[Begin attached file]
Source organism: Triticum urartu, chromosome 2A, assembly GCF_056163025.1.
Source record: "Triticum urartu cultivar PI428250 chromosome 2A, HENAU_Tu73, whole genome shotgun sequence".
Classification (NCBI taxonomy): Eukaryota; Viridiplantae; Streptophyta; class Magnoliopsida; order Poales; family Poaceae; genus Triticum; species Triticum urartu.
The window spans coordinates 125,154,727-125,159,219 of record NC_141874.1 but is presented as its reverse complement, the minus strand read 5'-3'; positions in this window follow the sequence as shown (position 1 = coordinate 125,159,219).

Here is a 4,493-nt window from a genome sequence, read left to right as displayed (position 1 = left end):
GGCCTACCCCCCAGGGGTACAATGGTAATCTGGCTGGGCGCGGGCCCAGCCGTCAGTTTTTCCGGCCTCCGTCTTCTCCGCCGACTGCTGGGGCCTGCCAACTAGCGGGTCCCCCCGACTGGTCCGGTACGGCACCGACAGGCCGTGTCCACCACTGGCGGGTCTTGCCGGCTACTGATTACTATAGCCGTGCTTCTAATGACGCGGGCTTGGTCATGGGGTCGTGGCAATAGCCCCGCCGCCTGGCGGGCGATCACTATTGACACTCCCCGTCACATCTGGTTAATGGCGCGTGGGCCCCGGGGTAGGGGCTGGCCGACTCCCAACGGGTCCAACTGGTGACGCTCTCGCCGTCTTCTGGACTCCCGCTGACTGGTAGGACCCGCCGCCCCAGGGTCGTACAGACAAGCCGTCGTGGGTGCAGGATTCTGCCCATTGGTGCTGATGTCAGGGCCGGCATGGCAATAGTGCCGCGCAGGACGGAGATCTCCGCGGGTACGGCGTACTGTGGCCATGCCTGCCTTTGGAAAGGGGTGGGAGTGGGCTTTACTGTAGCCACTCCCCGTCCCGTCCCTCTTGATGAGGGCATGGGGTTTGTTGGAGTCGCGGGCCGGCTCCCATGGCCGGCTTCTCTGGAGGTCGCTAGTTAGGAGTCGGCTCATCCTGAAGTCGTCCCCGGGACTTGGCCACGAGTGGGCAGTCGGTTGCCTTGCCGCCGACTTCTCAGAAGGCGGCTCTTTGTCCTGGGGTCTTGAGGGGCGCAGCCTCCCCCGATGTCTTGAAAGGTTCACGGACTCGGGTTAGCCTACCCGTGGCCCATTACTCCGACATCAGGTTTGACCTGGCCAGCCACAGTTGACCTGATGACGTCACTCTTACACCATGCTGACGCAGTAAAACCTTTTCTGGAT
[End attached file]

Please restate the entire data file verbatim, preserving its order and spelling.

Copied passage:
Source organism: Triticum urartu, chromosome 2A, assembly GCF_056163025.1.
Source record: "Triticum urartu cultivar PI428250 chromosome 2A, HENAU_Tu73, whole genome shotgun sequence".
Classification (NCBI taxonomy): Eukaryota; Viridiplantae; Streptophyta; class Magnoliopsida; order Poales; family Poaceae; genus Triticum; species Triticum urartu.
The window spans coordinates 125,154,727-125,159,219 of record NC_141874.1 but is presented as its reverse complement, the minus strand read 5'-3'; positions in this window follow the sequence as shown (position 1 = coordinate 125,159,219).

Here is a 4,493-nt window from a genome sequence, read left to right as displayed (position 1 = left end):
GGCCTACCCCCCAGGGGTACAATGGTAATCTGGCTGGGCGCGGGCCCAGCCGTCAGTTTTTCCGGCCTCCGTCTTCTCCGCCGACTGCTGGGGCCTGCCAACTAGCGGGTCCCCCCGACTGGTCCGGTACGGCACCGACAGGCCGTGTCCACCACTGGCGGGTCTTGCCGGCTACTGATTACTATAGCCGTGCTTCTAATGACGCGGGCTTGGTCATGGGGTCGTGGCAATAGCCCCGCCGCCTGGCGGGCGATCACTATTGACACTCCCCGTCACATCTGGTTAATGGCGCGTGGGCCCCGGGGTAGGGGCTGGCCGACTCCCAACGGGTCCAACTGGTGACGCTCTCGCCGTCTTCTGGACTCCCGCTGACTGGTAGGACCCGCCGCCCCAGGGTCGTACAGACAAGCCGTCGTGGGTGCAGGATTCTGCCCATTGGTGCTGATGTCAGGGCCGGCATGGCAATAGTGCCGCGCAGGACGGAGATCTCCGCGGGTACGGCGTACTGTGGCCATGCCTGCCTTTGGAAAGGGGTGGGAGTGGGCTTTACTGTAGCCACTCCCCGTCCCGTCCCTCTTGATGAGGGCATGGGGTTTGTTGGAGTCGCGGGCCGGCTCCCATGGCCGGCTTCTCTGGAGGTCGCTAGTTAGGAGTCGGCTCATCCTGAAGTCGTCCCCGGGACTTGGCCACGAGTGGGCAGTCGGTTGCCTTGCCGCCGACTTCTCAGAAGGCGGCTCTTTGTCCTGGGGTCTTGAGGGGCGCAGCCTCCCCCGATGTCTTGAAAGGTTCACGGACTCGGGTTAGCCTACCCGTGGCCCATTACTCCGACATCAGGTTTGACCTGGCCAGCCACAGTTGACCTGATGACGTCACTCTTACACCATGCTGACGCAGTAAAACCTTTTCTGGAT